Kentucky overwhelms South Carolina 90-59

Cal sees roomfor improvementin blowout win

jtipton@herald-leader.comFebruary 20, 2011 

If Kentucky wanted to solve the recurring problem of poor play in the final minutes of close games, this was the way to do it.

UK never let it get close, scoring the game's first 15 points, leading by double digits the final 35:34 and by 20 or much more the final 28:21 en route to the 90-59 victory over South Carolina on Saturday.

The best Kentucky's played this season?

"By far," said DeAndre Liggins, the experimental spark off the bench this day.

Yet, UK Coach John Calipari lamented sloppy play, some Cats "reverting" and assorted another glass-half-empty observations.

It got to the point assistant coach John Robic asked, "What do you want? A shutout?"

Remembering Robic's well-considered question, Calipari said, softly, "Probably."

South Carolina's most lopsided loss of the season saw Kentucky trade the problem of shaky finishes for a Rubik's Cube brainteaser: How to satisfy a difficult-to-please Calipari.

"The coach has got to say something," Liggins said when asked about Calipari's complaints. "You've got to expect that. If everybody's perfect, he's not doing his job."

In that sense, Calipari sounded like a workaholic.

Darius Miller, the subject of many do-better critiques in his three UK seasons, led the onslaught by scoring a career-high 22 points and making a career-high six three-point shots.

"I had a lot of open looks," the always modest Miller said. A player who had made more than two three-pointers only three times all season, matched his previous career high of four inside the first 12 minutes.

"Darius Miller was unbelievable," South Carolina Coach Darrin Horn said. "When they make shots like they did tonight (11 of 20 from beyond the arc), they're really good. Really good."

Miller opened UK's 15-0 run to start the game with a three-pointer. His fifth made it 55-23 with 17:59 left. After making his first six, Miller finally missed.

"Miller hit everything he threw up," Horn said. "One in front of me he didn't have his feet set."

Yet Calipari called a two-minute misconduct penalty on Miller. "He had one stretch that I wanted to choke him," the UK coach said, "because he had played so well, so aggressive, so strong. Why would you go for two minutes and revert."

Later, Calipari said Miller went "soft." Asked for a reaction, Miller smiled, well, softly, and said, "I kind of expect that from Coach."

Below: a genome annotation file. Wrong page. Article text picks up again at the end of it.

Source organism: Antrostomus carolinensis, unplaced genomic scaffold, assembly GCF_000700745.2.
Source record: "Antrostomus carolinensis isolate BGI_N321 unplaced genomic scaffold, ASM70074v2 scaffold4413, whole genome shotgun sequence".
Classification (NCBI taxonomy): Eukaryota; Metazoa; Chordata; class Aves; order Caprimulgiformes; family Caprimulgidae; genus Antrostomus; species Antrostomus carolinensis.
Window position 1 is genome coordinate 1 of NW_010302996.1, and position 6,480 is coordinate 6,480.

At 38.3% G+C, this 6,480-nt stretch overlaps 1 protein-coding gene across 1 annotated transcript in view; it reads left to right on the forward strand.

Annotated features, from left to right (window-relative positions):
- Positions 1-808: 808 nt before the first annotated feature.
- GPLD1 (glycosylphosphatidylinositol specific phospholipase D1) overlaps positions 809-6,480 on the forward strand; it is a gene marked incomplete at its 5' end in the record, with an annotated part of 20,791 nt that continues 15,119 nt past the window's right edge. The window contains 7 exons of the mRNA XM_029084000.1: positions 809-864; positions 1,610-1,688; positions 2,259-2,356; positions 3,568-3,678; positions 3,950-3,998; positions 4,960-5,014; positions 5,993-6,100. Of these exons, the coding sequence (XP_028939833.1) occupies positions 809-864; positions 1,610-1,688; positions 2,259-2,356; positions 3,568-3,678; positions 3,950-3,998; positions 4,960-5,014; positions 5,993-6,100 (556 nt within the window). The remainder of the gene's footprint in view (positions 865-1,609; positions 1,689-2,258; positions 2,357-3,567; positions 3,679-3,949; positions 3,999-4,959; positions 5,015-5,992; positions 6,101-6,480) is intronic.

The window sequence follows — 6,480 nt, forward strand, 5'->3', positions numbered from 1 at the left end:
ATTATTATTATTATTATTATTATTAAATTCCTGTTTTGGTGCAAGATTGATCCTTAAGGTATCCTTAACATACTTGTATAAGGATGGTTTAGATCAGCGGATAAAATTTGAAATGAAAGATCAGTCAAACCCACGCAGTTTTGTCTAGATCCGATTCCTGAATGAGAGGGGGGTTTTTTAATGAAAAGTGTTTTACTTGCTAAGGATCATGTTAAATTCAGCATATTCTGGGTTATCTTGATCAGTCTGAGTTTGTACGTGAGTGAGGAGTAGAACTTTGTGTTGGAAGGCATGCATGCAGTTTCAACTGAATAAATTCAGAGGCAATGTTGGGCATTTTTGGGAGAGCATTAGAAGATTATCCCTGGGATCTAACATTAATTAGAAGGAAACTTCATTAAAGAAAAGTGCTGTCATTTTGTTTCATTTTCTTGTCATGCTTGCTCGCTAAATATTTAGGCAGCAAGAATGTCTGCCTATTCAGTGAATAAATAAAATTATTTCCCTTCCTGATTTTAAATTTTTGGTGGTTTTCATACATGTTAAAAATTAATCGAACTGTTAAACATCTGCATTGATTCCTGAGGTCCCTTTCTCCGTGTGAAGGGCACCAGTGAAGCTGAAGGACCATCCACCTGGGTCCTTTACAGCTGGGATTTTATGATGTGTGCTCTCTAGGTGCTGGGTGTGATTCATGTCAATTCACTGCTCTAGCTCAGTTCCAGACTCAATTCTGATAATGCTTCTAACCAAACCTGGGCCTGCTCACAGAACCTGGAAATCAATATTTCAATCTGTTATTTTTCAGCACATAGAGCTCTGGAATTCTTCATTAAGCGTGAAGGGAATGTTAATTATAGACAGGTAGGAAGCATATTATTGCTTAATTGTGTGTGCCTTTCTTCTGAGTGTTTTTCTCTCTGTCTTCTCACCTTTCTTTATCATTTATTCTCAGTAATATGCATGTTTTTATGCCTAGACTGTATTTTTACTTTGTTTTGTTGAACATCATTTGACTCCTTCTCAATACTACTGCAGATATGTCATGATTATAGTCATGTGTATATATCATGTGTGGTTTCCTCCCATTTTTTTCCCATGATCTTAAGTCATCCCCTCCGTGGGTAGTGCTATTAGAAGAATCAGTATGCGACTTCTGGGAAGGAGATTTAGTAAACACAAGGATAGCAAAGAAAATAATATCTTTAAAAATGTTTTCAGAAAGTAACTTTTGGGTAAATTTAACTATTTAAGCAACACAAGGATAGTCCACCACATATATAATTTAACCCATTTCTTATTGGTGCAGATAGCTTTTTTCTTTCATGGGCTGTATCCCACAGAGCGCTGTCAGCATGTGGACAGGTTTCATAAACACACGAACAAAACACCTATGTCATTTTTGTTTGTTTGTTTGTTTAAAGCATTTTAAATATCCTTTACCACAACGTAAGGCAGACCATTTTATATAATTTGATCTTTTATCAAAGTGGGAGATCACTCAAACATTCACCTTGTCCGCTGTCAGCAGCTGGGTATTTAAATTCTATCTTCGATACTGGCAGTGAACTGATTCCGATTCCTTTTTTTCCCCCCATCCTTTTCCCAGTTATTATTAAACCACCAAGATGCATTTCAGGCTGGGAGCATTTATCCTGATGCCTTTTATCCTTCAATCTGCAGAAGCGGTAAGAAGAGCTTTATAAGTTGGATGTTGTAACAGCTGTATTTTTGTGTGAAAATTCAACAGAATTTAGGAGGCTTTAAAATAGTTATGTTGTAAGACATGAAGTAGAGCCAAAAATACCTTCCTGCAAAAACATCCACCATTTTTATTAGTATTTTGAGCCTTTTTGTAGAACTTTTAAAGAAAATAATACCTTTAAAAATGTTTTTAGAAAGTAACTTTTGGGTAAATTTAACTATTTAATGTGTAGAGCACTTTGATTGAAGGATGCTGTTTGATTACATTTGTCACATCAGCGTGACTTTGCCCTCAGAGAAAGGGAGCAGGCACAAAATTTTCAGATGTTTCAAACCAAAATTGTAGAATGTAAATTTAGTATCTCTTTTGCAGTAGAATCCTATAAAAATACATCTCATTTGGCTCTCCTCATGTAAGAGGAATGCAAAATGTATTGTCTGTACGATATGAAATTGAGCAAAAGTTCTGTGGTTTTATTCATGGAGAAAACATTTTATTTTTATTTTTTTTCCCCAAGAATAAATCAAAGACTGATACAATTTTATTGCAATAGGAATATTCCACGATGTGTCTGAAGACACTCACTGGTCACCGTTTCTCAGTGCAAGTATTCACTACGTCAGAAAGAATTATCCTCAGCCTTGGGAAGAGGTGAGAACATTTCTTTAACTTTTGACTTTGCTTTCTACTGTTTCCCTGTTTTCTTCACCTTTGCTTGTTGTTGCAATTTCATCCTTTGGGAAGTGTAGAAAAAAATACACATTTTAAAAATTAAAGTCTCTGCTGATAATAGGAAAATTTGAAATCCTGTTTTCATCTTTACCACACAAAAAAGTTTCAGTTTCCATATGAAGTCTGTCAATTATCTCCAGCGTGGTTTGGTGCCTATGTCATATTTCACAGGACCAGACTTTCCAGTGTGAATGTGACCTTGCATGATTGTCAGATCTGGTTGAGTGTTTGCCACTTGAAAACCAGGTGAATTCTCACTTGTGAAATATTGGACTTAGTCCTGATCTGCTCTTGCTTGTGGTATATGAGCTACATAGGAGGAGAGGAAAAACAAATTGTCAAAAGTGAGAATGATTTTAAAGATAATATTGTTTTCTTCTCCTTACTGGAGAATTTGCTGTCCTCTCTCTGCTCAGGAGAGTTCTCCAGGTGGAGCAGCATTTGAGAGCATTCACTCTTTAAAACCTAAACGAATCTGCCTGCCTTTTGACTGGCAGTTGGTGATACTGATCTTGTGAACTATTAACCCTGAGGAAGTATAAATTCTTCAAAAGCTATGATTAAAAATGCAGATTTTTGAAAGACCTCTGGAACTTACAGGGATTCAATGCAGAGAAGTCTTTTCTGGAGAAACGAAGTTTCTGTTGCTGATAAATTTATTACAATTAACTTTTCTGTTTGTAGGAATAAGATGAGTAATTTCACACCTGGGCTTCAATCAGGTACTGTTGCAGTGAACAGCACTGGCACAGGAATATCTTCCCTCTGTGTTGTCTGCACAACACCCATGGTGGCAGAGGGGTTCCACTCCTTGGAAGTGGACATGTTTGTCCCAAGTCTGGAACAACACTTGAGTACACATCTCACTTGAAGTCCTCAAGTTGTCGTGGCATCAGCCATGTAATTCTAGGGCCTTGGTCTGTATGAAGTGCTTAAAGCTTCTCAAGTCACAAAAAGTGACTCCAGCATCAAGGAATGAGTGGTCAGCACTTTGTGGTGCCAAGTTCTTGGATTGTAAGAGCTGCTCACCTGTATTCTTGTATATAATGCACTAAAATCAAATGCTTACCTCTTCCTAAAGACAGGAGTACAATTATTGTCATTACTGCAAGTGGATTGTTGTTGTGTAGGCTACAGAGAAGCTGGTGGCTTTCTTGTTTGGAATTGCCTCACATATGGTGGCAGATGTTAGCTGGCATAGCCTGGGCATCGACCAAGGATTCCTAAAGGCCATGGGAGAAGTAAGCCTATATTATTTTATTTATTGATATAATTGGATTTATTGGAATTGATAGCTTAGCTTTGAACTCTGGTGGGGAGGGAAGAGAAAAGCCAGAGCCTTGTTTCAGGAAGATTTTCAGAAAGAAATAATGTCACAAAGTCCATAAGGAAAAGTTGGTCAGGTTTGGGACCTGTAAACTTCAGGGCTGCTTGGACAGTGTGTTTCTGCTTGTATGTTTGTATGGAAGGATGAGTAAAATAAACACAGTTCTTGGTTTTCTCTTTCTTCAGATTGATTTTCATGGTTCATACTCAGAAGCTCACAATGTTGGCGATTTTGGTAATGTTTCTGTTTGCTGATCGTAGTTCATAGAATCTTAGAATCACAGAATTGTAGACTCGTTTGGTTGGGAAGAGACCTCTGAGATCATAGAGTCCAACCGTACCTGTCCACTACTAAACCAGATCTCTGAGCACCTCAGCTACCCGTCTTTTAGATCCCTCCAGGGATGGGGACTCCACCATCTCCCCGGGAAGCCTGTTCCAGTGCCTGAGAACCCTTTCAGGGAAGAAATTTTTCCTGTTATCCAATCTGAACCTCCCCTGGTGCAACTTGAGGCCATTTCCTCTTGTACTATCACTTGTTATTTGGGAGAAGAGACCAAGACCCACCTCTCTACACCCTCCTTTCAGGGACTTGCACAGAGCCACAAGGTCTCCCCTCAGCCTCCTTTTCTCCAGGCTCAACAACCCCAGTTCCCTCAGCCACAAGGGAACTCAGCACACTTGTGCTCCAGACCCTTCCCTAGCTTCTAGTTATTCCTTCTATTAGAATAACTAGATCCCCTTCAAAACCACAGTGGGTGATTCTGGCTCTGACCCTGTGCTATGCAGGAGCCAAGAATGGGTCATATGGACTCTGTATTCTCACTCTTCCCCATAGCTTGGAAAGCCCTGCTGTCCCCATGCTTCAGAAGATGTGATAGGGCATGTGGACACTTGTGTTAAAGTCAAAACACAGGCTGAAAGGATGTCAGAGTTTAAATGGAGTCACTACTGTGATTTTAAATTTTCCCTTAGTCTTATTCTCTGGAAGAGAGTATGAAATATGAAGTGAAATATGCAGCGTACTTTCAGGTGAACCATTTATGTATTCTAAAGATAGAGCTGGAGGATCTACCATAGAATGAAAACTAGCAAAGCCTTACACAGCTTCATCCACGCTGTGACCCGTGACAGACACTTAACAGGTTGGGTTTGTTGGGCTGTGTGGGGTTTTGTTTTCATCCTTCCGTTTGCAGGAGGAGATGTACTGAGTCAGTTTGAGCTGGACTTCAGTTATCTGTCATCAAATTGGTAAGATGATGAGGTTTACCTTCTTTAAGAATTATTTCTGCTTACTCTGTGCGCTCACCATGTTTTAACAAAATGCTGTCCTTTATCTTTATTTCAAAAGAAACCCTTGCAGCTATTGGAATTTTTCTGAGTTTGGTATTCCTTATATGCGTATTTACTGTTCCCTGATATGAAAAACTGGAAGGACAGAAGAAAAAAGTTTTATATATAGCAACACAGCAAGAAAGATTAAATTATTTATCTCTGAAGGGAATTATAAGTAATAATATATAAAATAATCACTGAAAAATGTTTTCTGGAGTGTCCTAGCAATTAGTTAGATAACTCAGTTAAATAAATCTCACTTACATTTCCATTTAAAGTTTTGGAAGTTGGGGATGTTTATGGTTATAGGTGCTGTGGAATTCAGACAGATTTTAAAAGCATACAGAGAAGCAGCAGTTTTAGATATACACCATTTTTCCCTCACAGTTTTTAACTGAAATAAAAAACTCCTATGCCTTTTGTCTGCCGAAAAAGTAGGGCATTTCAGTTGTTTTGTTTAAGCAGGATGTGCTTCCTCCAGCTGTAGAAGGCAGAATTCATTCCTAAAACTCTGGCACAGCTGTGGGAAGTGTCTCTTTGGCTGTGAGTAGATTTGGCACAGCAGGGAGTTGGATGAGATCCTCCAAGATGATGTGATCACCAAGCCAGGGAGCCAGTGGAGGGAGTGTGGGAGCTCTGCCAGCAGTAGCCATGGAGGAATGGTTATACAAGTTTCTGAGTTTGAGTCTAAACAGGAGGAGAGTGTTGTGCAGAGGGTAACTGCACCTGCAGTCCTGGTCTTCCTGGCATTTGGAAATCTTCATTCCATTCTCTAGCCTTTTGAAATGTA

Miller had plenty of help as Kentucky surpassed South Carolina's previous worst defeat: a 79-57 December beat-down at Ohio State.

Terrence Jones scored 19 points, Doron Lamb 18, Brandon Knight 12 and DeAndre Liggins 11.

Kentucky improved to 19-7 overall and 7-5 in the Southeastern Conference. The latter left UK tied for third with Georgia in the Eastern Division.

South Carolina fell to 13-12 overall and 4-8 in the SEC. Malik Cooke led the Gamecocks with 12 points.

Kentucky used its highest-scoring first half in SEC play this season to build a 50-21 lead at intermission. The previous high was a 48-19 lead over LSU.

UK might have surpassed the season's highest first-half point total (51 against Winthrop) had a foul been called on Knight's drive to the basket in the final seconds.

But referee J.B. Caldwell did not blow his whistle. That left Calipari, who on Friday said SEC officiating was "by far" the best he'd witnessed as a college coach, holding both hands to his head in disbelief as the teams headed to the locker room.

Given Kentucky's uneven play this season, the first half was pretty unbelievable. The Cats had held a double-digit lead in the previous two games for only two minutes.

"Oh, we played great," Liggins said when asked for his appraisal. "From the tip-off on, great energy."

Kentucky held South Carolina's three players with double-digit scoring averages to seven-of-32 shooting and a collective 23 points.

"One of the best defensive performances of the year," Miller said.

Jones agreed. "One of our best defensive games," he said. "That's where it always starts."

Where it ended in this case was with Calipari pondering the freckle on Angelina Jolie's arm.

"I'm coaching you guys," Calipari said he told the players, "whether you like it or not."

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